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Angola is one of Africa’s top hydrocarbon producers with 8.2 billion barrels of proven oil reserves and an estimated 13.5 trillion cubic feet (tcf) of natural gas reserves. However, production in Angola is on the decline, with the country’s oil volumes decreasing from 1.7 million barrels per day (bpd) in 2015 to just short of 1.2 million bpd in 2021. With production expected to decline even further to 1.1 million bpd in 2022, the government has implemented various measures and policy reforms aimed at increasing exploration and getting production back on track.

Increasing exploration activities and ramping up production at deep-water projects is critical for Angola to increase its production capacity. To achieve this, the Angolan government has adopted a strategy that will optimize the country’s focus on deep-water projects while expanding the participation of start-ups and international majors.

As part of the strategy, the government, through the National Agency of Petroleum, Gas and Biofuels (ANPG), introduced a six-year licensing round in 2019 which covers ten blocks.

The licensing round includes Blocks 11, 12, 13, 27, 28, 29, 41, 42 and 43 in the Namibe Basin, and Block 10 in the Benguela Basin. The licensing round will enable Angola to map its oil and gas reserves and attract investment for infrastructure development as well as the production and monetization of oil and gas discoveries.

Meanwhile, in February 2022, the Angolan government approved the ANPG to handle oil and gas exploration and production activities in the concession area of block 24, which is an historically bp and ExxonMobil operated block. The main aim behind the approval is, in collaboration with international investors, to make exploration in the block increasingly viable and profitable.

The concession follows ANPG launching a permanent offer program in Q3 of 2021 that paves the way for the regulator to negotiate with block operators for new contracts without the need to launch a new bidding round. ANPG is clear that the framework would reduce the time incurred to offset production and would not only assist Angola in avoiding a decline in production but actually enhance production and supply.

Moreover, in early December 2021, TotalEnergies and ANPG announced that they have started production at the CLOV Floating Production, Storage and Offloading unit as part of phase two of the project to ensure secure oil and gas supply. The unit, in Block 17, which is operated by Equinor, ExxonMobil, bp and Sonangal, will produce 40,000 bpd by mid-2022 and has an estimated capacity of 55 million barrels of oil reserves.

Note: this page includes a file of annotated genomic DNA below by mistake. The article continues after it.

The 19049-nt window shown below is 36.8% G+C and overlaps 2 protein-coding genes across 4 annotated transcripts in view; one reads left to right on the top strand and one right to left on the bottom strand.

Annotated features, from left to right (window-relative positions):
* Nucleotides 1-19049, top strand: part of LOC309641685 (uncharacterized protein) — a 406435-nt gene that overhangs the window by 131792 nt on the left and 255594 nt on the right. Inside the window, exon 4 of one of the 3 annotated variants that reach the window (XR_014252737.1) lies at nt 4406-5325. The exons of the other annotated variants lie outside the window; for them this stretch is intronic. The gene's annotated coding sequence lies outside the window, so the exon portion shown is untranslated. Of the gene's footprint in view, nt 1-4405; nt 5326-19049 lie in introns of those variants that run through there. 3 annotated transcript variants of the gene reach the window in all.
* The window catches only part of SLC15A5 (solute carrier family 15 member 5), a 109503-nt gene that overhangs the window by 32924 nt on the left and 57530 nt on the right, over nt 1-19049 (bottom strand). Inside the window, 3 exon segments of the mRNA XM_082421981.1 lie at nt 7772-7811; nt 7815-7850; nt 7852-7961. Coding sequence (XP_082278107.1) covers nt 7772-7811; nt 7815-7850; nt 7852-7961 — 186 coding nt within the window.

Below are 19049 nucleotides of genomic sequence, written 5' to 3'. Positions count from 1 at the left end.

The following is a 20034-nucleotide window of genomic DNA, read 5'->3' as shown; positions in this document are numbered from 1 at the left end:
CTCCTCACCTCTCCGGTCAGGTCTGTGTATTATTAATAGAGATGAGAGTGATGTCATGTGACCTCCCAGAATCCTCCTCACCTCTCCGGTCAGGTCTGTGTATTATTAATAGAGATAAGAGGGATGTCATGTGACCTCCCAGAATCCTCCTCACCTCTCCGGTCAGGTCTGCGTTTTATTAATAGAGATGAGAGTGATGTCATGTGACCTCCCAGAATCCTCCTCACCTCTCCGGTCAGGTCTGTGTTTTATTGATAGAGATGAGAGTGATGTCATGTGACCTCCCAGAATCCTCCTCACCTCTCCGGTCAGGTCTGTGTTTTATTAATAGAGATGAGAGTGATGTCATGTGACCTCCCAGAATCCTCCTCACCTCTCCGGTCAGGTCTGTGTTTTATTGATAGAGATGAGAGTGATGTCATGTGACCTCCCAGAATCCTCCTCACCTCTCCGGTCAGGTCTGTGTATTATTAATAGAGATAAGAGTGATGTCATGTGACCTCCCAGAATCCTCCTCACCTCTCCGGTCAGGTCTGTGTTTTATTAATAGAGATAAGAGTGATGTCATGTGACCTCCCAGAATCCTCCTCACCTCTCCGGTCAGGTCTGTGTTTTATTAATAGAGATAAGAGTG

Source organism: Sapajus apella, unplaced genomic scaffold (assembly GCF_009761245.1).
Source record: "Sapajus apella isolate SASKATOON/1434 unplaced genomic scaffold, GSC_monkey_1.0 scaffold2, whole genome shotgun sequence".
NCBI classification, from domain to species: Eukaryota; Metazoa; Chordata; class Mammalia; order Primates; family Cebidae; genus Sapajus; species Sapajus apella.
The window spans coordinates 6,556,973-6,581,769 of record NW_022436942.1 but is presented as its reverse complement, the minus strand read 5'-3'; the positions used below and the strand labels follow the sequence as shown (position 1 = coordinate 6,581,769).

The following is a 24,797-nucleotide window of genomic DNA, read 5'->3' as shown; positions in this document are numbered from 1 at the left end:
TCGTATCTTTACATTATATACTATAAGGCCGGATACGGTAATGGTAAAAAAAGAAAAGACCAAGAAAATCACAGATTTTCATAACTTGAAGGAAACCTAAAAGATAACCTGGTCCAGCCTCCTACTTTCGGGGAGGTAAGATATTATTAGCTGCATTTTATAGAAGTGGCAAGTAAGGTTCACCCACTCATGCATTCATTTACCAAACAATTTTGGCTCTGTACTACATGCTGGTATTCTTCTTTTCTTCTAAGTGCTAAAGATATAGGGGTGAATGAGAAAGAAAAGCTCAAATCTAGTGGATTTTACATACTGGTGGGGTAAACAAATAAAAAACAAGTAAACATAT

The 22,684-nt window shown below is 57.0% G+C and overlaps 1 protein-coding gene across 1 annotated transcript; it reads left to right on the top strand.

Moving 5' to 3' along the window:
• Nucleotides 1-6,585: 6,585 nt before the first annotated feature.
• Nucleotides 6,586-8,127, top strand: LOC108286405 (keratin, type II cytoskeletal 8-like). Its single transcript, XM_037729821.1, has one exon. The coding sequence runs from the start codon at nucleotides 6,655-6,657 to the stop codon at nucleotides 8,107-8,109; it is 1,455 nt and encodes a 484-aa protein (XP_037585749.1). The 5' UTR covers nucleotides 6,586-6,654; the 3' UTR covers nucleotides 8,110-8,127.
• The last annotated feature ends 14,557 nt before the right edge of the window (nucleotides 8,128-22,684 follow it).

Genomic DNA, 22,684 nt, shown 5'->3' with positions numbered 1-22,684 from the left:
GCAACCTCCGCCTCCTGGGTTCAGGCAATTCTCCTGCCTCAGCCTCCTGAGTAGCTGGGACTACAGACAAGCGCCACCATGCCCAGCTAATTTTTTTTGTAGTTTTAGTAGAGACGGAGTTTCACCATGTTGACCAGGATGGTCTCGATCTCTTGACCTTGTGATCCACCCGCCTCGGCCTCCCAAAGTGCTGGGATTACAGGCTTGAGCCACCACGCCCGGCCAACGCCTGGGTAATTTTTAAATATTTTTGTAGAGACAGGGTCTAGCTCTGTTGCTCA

Furthermore, the government’s strategy to expand exploration got a boost with Eni kickstarting production at the Ndungu Early Production project at Block 15/6 offshore Angola in late February 2022. The project is expected to produce 20,000 bpd. Eni is confident that it will expand exploration activities within the block in the second half of 2022.

The Angolan government has also approved fees for the issuing of licenses and assessment of environmental impact feasibility studies. Additionally, the government has also halved royalties as well as income tax for “marginal” discoveries, therefore, ensuring tax incentives to increase participation. These policy reforms have seen supermajors such as bp, Eni and TotalEnergies committing to invest in and develop a number of deep-water projects.

To improve its workforce within the upstream sector, the Angolan government has also kickstarted training programmes facilitated by Eni in which approximately 100 technicians are being equipped with relevant skills.

To enhance exploration and production as well as gas exports, the Angolan government has also partnered with various majors under the New Gas Consortium – an upstream gas partnership in Angola established in 2019. The consortium now includes majors Eni, bp, Chevron, TotalEnergies and Sonangal.

Owing to improved policies and governance, Angola has managed to expand its oil exports in 2021 despite the challenges of the country’s oil market and the adverse effects of the COVID-19 pandemic. Up to 394 million barrels of crude oil was exported in 2021, bringing in US$27.87 billion in revenue and representing an 11.69 % increase in exports, compared to the previous year.